What is the theme, setting, and plot in "A Party Down at the Square" by Ralph Ellison?

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The setting of this story is actually a small town's main square, "right in front of the court house," in the middle of the night, just as the "old clock in the tower was striking twelve." The fact that a black man is lynched in plain sight, in the very center of the town, shows just how accepted and unremarkable an event it is for a white mob to murder a black man. The narrator of the story remarks that people must have driven in their cars to come see the lynching from "Phenix City," a town in Alabama.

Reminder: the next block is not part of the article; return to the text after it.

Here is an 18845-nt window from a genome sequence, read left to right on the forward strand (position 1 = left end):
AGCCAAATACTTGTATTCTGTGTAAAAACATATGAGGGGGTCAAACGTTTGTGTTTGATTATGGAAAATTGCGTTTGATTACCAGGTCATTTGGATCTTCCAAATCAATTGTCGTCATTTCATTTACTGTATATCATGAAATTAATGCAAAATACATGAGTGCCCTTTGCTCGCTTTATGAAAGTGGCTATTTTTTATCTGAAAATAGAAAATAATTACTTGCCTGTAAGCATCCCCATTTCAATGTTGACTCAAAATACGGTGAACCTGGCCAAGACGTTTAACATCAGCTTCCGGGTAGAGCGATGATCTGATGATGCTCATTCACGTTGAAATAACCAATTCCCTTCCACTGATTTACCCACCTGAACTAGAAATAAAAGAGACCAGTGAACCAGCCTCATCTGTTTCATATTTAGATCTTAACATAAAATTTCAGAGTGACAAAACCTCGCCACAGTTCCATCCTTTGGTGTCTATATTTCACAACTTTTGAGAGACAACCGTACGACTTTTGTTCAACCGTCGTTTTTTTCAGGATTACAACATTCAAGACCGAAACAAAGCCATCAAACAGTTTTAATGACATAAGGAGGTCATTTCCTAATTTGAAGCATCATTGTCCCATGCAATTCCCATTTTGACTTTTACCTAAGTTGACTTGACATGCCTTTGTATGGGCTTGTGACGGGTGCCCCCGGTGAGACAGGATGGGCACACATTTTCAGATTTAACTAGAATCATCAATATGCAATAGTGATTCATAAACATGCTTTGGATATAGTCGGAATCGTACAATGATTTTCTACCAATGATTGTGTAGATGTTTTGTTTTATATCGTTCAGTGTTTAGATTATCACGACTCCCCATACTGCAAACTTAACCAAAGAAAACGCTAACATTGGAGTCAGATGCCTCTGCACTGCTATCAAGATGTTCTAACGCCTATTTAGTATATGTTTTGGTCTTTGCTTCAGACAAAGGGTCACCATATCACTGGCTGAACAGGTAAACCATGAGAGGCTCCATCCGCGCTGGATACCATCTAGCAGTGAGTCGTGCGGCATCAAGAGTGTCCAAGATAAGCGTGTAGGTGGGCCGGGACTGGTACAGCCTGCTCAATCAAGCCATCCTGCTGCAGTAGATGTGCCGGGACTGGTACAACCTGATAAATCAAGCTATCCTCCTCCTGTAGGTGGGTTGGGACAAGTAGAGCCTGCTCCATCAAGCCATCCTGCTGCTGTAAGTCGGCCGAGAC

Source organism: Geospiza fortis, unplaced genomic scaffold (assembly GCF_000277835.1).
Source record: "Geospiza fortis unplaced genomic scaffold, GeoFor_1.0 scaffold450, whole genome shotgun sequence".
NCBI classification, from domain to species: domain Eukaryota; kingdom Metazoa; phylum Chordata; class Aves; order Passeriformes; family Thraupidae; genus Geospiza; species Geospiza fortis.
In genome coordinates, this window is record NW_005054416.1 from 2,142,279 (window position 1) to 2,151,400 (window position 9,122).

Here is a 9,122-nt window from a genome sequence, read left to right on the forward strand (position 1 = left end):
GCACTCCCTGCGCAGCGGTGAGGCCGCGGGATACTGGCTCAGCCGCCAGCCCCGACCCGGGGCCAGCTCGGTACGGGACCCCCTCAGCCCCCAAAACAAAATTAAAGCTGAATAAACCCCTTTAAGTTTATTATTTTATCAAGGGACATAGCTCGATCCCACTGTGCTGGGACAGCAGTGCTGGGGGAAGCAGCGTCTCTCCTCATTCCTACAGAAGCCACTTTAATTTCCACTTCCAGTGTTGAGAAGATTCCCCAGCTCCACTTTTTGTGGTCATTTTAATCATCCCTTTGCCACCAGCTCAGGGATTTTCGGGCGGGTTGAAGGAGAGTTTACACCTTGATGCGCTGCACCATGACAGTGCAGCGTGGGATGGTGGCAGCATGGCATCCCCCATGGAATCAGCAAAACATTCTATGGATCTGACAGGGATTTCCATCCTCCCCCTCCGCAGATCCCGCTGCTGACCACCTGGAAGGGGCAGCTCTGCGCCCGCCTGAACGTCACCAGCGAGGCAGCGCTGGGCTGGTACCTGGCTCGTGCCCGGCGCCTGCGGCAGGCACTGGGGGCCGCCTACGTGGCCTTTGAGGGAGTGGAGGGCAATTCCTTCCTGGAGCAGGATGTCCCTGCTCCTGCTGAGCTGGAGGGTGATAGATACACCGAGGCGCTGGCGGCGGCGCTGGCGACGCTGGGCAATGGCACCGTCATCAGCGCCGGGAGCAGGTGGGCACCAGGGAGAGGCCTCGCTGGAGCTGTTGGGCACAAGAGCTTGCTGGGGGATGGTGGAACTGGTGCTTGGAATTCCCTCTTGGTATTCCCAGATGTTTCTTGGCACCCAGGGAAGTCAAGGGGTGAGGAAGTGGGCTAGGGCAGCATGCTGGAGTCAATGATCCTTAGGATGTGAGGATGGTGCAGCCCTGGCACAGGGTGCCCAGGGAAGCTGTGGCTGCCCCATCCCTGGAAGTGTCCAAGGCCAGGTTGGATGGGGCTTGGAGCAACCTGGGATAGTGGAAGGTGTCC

In terms of the story's plot , the narrator is a young boy from Cincinnati, evidently unused to seeing things like one sees in Alabama, and he was at his uncle's house when some men came and said there was a party in the square. When they arrive at the "party," the boy sees a black man being held captive by a mob of whites. It is cold and rainy, and it becomes clear that the mob is going to burn the man to death. As he burns and the mob watches, an airplane appears overhead in the...

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Last Reviewed by eNotes Editorial on December 10, 2019